The second coach is the surfer, who teaches him how to love well. He teaches him to stop living in his head and start living in his heart. Live in the moment and enjoy what is happening right now. Everything you do comes from a place of love or a place of fear. Where are your thoughts coming from right now.

The third coach is a CEO of a brokerage firm. She teaches him how to serve greatly. Telling him you can get anything you want in life if you just help enough other people get what they want, and you must conduct yourself with the utmost integrity.

The majority of this book I have read or heard in other places. Its not new material, but it is presented in a new way. One part of the book talks about how every meeting with another person is your chance to learn something new. If you keep meeting up with people who are filled with problems or complaints, its because they are being sent to you so you can learn a lesson that you need right now. They will continue to be sent to you, UNTIL you learn these lessons.

I guess that makes sense. Maybe this book came my way because it contains a lesson I still need to learn?
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on July 9, 2015
Robin Sharma is a remarkable author, gifted and insightful. The book takes the reader on a journey into the lives of three very different individuals, each of whom have a different perspective on life. Each page reveals life lessons that help the central character and subsequently the reader, confront deep truth and reality.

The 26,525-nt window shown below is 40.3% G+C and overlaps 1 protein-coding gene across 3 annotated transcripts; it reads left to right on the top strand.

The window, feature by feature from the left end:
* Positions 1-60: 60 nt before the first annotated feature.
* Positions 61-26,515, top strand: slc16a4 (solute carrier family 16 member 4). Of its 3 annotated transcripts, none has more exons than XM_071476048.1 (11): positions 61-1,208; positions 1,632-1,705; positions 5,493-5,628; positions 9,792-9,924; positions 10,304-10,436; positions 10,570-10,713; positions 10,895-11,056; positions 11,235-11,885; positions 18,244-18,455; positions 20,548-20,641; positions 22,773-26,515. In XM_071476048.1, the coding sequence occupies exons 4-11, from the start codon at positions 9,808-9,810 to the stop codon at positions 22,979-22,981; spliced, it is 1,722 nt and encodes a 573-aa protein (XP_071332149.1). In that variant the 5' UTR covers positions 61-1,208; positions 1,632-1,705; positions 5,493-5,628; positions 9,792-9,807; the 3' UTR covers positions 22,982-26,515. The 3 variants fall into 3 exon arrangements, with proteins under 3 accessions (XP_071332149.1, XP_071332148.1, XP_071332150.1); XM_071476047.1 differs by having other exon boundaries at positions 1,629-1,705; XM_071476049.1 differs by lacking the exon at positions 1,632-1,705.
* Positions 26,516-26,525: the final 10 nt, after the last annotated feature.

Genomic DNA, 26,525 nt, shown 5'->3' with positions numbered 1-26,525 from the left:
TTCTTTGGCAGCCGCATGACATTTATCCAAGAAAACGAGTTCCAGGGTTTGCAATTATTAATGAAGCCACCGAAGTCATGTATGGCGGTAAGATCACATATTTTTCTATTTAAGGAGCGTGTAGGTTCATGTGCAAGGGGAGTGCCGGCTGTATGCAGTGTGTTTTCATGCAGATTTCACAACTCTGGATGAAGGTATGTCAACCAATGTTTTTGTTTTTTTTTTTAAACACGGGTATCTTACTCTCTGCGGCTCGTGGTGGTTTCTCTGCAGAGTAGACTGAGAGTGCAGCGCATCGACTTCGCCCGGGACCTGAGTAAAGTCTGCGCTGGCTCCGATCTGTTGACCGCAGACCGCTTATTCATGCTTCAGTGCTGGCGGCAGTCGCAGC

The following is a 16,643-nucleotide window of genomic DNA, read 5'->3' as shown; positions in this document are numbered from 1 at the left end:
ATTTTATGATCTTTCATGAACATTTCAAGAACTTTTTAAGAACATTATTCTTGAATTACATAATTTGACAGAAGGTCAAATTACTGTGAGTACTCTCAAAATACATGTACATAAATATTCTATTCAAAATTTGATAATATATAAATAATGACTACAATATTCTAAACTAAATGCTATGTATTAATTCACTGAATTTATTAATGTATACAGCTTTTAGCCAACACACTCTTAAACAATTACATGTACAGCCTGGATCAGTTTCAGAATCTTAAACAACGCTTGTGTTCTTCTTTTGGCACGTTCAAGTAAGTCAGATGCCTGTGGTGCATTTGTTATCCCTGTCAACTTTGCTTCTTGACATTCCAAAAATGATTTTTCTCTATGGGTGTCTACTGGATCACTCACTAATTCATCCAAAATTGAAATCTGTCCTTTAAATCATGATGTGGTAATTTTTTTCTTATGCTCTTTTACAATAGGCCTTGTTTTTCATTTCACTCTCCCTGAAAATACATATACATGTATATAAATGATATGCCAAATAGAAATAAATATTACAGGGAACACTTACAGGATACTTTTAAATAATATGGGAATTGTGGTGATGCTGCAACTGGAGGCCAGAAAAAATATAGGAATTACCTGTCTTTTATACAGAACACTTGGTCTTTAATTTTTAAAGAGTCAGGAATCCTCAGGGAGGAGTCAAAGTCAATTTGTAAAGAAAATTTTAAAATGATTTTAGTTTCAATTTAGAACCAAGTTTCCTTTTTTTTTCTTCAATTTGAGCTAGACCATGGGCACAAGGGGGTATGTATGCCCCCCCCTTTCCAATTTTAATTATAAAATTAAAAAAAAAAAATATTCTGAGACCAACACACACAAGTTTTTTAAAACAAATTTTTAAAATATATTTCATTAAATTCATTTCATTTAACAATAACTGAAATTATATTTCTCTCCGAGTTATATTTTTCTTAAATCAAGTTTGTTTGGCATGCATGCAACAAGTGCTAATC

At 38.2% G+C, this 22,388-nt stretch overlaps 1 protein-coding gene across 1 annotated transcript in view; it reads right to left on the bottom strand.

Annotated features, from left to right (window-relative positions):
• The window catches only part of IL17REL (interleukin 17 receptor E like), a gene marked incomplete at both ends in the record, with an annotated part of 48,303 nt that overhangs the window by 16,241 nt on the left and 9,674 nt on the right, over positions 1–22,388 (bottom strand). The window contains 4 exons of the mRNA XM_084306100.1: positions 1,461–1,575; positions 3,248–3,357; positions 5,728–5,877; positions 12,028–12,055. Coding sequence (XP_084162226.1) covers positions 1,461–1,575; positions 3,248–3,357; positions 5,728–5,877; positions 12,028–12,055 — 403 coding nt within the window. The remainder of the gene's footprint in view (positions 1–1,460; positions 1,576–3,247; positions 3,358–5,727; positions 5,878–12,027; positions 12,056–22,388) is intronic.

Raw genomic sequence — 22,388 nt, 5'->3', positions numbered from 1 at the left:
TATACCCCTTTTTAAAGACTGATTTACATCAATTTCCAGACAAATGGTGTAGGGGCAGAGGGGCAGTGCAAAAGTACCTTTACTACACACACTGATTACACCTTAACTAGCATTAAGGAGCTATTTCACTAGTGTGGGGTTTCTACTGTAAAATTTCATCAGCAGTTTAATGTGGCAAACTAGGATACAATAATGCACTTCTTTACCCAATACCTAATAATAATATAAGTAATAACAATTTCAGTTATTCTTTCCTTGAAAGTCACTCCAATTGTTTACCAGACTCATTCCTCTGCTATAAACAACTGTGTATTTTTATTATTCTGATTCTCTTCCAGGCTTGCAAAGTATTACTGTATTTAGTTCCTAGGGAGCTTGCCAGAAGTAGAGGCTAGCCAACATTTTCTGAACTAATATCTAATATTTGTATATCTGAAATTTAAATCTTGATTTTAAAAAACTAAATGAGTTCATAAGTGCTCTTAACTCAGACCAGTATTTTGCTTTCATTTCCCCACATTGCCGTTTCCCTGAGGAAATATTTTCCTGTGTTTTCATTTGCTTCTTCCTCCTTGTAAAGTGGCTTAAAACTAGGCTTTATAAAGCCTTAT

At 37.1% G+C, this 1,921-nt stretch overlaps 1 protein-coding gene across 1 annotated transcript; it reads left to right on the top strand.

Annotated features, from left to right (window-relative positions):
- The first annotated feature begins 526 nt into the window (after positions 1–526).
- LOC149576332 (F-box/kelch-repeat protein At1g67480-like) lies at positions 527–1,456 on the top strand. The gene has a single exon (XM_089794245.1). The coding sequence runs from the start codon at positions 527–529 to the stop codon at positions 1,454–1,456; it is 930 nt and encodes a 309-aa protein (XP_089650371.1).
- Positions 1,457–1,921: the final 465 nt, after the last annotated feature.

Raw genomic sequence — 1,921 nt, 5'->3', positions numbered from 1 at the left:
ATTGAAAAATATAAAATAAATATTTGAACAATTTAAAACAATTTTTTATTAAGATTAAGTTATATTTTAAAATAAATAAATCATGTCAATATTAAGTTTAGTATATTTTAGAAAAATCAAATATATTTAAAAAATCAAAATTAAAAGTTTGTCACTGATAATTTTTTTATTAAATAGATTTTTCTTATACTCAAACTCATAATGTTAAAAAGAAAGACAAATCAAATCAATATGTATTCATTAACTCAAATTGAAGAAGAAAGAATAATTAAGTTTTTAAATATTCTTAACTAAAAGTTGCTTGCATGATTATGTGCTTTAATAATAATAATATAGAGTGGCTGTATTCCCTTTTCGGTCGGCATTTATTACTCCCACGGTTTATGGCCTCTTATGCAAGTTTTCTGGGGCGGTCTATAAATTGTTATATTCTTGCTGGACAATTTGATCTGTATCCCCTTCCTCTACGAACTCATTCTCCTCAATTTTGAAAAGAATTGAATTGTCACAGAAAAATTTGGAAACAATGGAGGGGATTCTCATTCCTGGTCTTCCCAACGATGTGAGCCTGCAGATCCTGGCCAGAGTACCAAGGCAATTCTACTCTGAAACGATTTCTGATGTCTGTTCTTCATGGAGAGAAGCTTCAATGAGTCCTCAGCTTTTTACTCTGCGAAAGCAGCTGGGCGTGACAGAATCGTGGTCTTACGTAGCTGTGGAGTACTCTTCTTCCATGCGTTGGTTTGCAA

The writing style makes it an easy and enjoyable read.
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on July 14, 2011
I am an avid reader of self-help books because it is my line of work. There are those people who write and act from a deep sense of passion for people, sincerely encouraging fellow-man on his journey to greatness, and there are those who seem to jump on a money making band wagon, teaching because the business is lucrative. I appreciate it is every one to their own and I respect man's decision, however when reading this book I felt that it was a marketing exercise. Throughout the book many references are made to the authors other books, but I also felt that the true passion required to connect with people at this level was missing.